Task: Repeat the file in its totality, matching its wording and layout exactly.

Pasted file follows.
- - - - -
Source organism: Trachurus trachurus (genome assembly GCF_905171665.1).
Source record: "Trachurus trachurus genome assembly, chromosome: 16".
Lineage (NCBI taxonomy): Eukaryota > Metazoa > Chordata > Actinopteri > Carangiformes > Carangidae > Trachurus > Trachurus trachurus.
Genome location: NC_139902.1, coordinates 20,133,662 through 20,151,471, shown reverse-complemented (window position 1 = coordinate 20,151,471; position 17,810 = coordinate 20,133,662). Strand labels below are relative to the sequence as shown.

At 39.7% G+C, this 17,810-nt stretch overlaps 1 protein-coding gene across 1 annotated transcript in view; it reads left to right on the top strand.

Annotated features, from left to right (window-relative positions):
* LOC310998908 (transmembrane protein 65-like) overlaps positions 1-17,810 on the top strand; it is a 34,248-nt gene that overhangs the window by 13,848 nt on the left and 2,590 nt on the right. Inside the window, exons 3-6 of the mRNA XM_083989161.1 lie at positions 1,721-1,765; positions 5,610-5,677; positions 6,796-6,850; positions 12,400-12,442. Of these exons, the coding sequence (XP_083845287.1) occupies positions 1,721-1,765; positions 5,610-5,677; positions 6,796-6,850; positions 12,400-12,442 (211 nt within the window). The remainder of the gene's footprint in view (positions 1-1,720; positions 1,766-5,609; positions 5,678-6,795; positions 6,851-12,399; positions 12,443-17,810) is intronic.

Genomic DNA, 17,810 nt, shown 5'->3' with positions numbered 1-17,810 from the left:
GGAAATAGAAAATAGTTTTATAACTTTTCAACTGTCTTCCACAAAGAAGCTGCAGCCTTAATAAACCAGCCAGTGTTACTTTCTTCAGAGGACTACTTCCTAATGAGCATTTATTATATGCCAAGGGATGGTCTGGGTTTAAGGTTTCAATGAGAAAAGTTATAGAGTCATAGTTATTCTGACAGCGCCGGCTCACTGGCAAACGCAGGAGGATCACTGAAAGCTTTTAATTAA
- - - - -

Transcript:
Source organism: Trachurus trachurus (genome assembly GCF_905171665.1).
Source record: "Trachurus trachurus genome assembly, chromosome: 16".
Lineage (NCBI taxonomy): Eukaryota > Metazoa > Chordata > Actinopteri > Carangiformes > Carangidae > Trachurus > Trachurus trachurus.
Genome location: NC_139902.1, coordinates 20,133,662 through 20,151,471, shown reverse-complemented (window position 1 = coordinate 20,151,471; position 17,810 = coordinate 20,133,662). Strand labels below are relative to the sequence as shown.

At 39.7% G+C, this 17,810-nt stretch overlaps 1 protein-coding gene across 1 annotated transcript in view; it reads left to right on the top strand.

Annotated features, from left to right (window-relative positions):
* LOC310998908 (transmembrane protein 65-like) overlaps positions 1-17,810 on the top strand; it is a 34,248-nt gene that overhangs the window by 13,848 nt on the left and 2,590 nt on the right. Inside the window, exons 3-6 of the mRNA XM_083989161.1 lie at positions 1,721-1,765; positions 5,610-5,677; positions 6,796-6,850; positions 12,400-12,442. Of these exons, the coding sequence (XP_083845287.1) occupies positions 1,721-1,765; positions 5,610-5,677; positions 6,796-6,850; positions 12,400-12,442 (211 nt within the window). The remainder of the gene's footprint in view (positions 1-1,720; positions 1,766-5,609; positions 5,678-6,795; positions 6,851-12,399; positions 12,443-17,810) is intronic.

Genomic DNA, 17,810 nt, shown 5'->3' with positions numbered 1-17,810 from the left:
GGAAATAGAAAATAGTTTTATAACTTTTCAACTGTCTTCCACAAAGAAGCTGCAGCCTTAATAAACCAGCCAGTGTTACTTTCTTCAGAGGACTACTTCCTAATGAGCATTTATTATATGCCAAGGGATGGTCTGGGTTTAAGGTTTCAATGAGAAAAGTTATAGAGTCATAGTTATTCTGACAGCGCCGGCTCACTGGCAAACGCAGGAGGATCACTGAAAGCTTTTAATTAA